Reductionist explanations are often used to rationalise why a person behaves the way that they do. “They’re just doing that for attention” often becomes the simplistic rationale that people try to apply to what are actually quite complex factors that led to a person’s behaviour. In both Timian and the Mandt System, we say that one must look “behind the behaviour”. We can start by looking at the classic behaviour chain; antecedent-behaviour-consequence.
Context of Behaviour
Behaviour is the response to an antecedent and consequences are the results of behaviour. Is there more to it than that? Our friends at Timian, our branch in the United Kingdom, explain that we also need to understand the context, congruence, and clusters of behaviour. The context is the environment around the person while they are using a specific behaviour. Congruence is whether or not the person’s behaviour matches. Behaviour can be thought of as a form of communication. Is the behaviour consistent with other messages that the person is communicating? Clusters are all the behaviours that are co-occurring with the behaviour. The clusters of behaviour need to be considered to get the full story.
Shall we take an even deeper dive into the complexities of behaviour? Robert Sapolsky, a neuroendocrinologist and primatologist who specialises in behaviour, explains the complexity of behaviour by looking at various time frames (Sapolsky, 2017). If we really want to know the answer to why a person has behaved a certain way, we have to look back at what was going on seconds, minutes, hours, years, decades, and even centuries before the behaviour occurred.
What was going on in that person’s brain in the seconds before the behaviour? Was the person in an escalated state and thus processing primarily through the amygdala, a brain region associated with fight/flight/freeze responses? A person will respond differently to a given antecedent if they are already escalated because of some sort of setting event.
What was going on in the environment seconds to minutes before the behaviour that created the stimulation that caused the person to process with their amygdala and escalate? Was the person tired? Hungry? Afraid? What was the context of the behaviour?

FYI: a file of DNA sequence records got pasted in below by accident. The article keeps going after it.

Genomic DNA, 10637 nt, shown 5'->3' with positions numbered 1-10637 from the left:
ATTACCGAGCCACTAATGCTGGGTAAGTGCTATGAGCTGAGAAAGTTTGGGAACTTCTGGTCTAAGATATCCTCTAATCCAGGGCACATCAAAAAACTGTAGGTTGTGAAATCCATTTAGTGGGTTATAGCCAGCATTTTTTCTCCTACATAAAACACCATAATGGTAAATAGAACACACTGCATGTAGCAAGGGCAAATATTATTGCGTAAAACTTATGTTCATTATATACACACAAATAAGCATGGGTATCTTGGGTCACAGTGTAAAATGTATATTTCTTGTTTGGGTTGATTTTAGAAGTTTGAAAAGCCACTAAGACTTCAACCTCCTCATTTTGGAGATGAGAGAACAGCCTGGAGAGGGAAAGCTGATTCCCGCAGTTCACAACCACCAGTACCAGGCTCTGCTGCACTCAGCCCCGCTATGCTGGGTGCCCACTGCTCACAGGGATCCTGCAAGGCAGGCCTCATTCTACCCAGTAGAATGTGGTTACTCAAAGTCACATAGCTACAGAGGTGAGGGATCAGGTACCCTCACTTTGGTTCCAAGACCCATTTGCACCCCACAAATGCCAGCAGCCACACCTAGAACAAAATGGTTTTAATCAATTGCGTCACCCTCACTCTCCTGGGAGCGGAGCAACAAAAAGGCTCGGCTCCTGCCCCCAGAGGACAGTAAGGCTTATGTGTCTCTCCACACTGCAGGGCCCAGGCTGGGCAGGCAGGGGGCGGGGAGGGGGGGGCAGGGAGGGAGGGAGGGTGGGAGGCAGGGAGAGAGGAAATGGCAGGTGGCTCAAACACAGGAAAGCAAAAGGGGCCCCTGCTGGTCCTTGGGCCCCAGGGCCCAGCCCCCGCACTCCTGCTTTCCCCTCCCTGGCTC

What hormonal state was the person in? Was the person experiencing heightened levels of cortisol because of stress, testosterone because of the hormonal changes associated with puberty, or oxytocin because of an ingroup bonding experience? The hormonal state influences how a person will respond to a given antecedent.
The human brain can change based on experiences. This is called neuroplasticity. If the person’s life has been filled with stress and trauma, that person’s neurology will be wired for survival rather than connection.
A person’s prefrontal cortex, the part of the brain associated with rational thought, is not fully developed until their mid-twenties. How old is the person whose behaviour is in question? What experiences in their adolescent life have shaped the development of their frontal cortex?
Years to Decades
Again, how old is the person whose behaviour is in question? In early childhood the limbic system is still wiring together. This system is associated with emotions.
- What events happened in this person’s early childhood that influenced their emotional reactivity?
- What hormonal/chemical environment was the person exposed to while still in the womb?
- What genes was the person born with?
Genes act differently depending on the environmental stimulation that the person has been exposed to. The classic nature vs. nurture debate is a false dichotomy. It is varying degrees of both, mixed up in all sorts of complex ways.
Decades to Centuries
What influences does the person have from their larger culture? What traits were passed on to the person from their ancestors? How were these traits associated with behaviour that led to survival and genes being passed to the next generation?
Human behaviour is indeed a complex set of phenomena. If anything, when we deal with people who utilise complex and challenging behaviour, we should interact with humility, empathy, and respect. I’ve heard it said that some people are fighting a battle that we will never know. We can, however, create a safe environment that allows a person to reorient their neurological system toward connection and growth. It doesn’t happen overnight, but the wonders of neuroplasticity and human connection can help a person to be more resilient, have an improvement in quality of behaviour, and ultimately an improvement of quality of life.
Our Guest Blog this week is by John Windsor – Mandt System Faculty and a Senior Timian Trainer
Sapolsky, R. (2017). Behave: The biology of humans at their best and worst. Penguin Books.